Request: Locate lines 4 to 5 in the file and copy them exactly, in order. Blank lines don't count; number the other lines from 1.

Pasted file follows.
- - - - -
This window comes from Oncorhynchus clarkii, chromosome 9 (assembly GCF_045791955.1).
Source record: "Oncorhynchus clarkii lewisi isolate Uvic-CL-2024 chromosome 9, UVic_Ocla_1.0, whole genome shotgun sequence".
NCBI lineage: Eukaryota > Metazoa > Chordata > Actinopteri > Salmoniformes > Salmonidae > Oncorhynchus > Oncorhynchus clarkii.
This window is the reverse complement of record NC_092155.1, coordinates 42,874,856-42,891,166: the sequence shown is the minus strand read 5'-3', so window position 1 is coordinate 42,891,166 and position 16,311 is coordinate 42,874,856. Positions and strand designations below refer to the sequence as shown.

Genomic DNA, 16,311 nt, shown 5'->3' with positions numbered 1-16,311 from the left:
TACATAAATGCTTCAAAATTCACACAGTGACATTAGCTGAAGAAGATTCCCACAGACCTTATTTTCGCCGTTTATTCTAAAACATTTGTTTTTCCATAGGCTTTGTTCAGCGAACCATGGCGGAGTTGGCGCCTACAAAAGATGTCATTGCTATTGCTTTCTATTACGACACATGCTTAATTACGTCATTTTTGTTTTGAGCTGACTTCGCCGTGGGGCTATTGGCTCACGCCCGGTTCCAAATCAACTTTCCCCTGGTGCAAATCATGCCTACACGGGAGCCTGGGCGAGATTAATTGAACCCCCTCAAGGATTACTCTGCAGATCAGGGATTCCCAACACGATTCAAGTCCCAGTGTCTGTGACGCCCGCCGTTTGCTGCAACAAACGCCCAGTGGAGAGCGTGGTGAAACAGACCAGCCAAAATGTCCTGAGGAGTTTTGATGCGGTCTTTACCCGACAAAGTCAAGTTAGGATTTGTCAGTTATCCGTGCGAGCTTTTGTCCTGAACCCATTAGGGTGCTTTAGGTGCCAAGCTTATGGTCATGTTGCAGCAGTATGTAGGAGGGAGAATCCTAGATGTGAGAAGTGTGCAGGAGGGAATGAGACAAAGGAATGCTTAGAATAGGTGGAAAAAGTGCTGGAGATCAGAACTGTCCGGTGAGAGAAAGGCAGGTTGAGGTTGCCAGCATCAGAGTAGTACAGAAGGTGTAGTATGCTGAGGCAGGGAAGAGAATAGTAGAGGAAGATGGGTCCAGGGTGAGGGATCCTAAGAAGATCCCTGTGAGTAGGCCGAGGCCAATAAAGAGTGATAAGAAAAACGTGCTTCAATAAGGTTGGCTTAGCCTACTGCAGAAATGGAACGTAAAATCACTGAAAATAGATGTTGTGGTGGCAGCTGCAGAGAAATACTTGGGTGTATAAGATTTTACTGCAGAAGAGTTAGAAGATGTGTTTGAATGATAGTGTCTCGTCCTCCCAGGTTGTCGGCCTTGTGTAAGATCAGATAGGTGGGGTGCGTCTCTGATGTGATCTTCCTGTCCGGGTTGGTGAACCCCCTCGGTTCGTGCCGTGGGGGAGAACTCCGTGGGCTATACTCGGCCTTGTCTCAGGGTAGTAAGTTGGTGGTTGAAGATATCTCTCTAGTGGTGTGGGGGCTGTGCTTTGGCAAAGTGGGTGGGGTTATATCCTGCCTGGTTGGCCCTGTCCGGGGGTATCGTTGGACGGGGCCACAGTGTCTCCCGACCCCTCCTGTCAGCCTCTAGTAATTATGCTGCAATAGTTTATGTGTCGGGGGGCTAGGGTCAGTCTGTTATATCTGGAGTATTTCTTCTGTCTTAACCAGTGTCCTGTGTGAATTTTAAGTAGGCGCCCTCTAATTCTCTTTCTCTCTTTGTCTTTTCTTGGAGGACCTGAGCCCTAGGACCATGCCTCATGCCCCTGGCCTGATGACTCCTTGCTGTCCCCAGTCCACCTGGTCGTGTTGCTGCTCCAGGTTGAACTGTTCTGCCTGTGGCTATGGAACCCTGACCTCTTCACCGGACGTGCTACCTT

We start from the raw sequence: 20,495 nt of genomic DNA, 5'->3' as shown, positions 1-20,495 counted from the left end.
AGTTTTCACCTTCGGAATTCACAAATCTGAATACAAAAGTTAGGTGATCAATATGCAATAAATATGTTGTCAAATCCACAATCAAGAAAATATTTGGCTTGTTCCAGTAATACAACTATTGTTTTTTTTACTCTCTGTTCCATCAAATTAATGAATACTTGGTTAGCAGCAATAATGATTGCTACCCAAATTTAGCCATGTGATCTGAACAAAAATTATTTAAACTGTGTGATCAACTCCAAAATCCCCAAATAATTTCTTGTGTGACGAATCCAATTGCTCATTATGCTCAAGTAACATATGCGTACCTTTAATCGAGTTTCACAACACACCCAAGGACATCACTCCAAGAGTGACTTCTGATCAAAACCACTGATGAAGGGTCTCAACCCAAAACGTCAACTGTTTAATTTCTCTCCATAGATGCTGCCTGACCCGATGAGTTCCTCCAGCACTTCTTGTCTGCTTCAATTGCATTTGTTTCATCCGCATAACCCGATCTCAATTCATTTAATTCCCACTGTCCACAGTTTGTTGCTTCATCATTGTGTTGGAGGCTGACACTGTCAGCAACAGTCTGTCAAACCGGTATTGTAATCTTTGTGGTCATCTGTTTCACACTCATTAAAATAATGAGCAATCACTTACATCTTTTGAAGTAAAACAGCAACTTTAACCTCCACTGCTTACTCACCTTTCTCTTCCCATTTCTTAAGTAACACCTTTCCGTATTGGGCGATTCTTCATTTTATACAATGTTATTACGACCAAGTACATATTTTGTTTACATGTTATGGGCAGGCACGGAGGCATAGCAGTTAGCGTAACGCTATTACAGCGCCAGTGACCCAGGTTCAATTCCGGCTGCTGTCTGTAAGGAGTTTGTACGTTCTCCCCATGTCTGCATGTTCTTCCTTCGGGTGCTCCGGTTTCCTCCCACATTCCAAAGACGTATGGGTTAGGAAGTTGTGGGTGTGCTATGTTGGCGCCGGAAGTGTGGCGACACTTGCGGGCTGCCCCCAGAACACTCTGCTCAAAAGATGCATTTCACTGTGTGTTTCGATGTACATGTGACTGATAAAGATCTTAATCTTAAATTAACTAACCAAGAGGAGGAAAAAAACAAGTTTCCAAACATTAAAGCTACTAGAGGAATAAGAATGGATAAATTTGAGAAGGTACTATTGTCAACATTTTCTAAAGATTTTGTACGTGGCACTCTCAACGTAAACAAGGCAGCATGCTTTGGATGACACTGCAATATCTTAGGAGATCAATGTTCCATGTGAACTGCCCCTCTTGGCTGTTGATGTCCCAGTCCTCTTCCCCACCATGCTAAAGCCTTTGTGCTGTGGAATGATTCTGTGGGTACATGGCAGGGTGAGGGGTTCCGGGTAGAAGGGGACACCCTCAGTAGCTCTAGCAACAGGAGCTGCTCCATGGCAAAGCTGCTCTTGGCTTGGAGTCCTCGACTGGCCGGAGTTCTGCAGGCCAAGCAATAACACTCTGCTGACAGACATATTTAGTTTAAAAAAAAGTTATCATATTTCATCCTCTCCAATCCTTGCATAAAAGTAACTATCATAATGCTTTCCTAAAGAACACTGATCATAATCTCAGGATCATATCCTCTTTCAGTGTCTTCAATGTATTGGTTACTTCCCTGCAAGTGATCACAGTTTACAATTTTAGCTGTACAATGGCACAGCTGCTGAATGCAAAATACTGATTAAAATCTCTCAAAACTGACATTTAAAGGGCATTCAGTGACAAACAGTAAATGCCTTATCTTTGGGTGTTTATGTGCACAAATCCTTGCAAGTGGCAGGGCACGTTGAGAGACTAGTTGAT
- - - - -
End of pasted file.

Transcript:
This window is the reverse complement of record NC_092155.1, coordinates 42,874,856-42,891,166: the sequence shown is the minus strand read 5'-3', so window position 1 is coordinate 42,891,166 and position 16,311 is coordinate 42,874,856. Positions and strand designations below refer to the sequence as shown.

Genomic DNA, 16,311 nt, shown 5'->3' with positions numbered 1-16,311 from the left: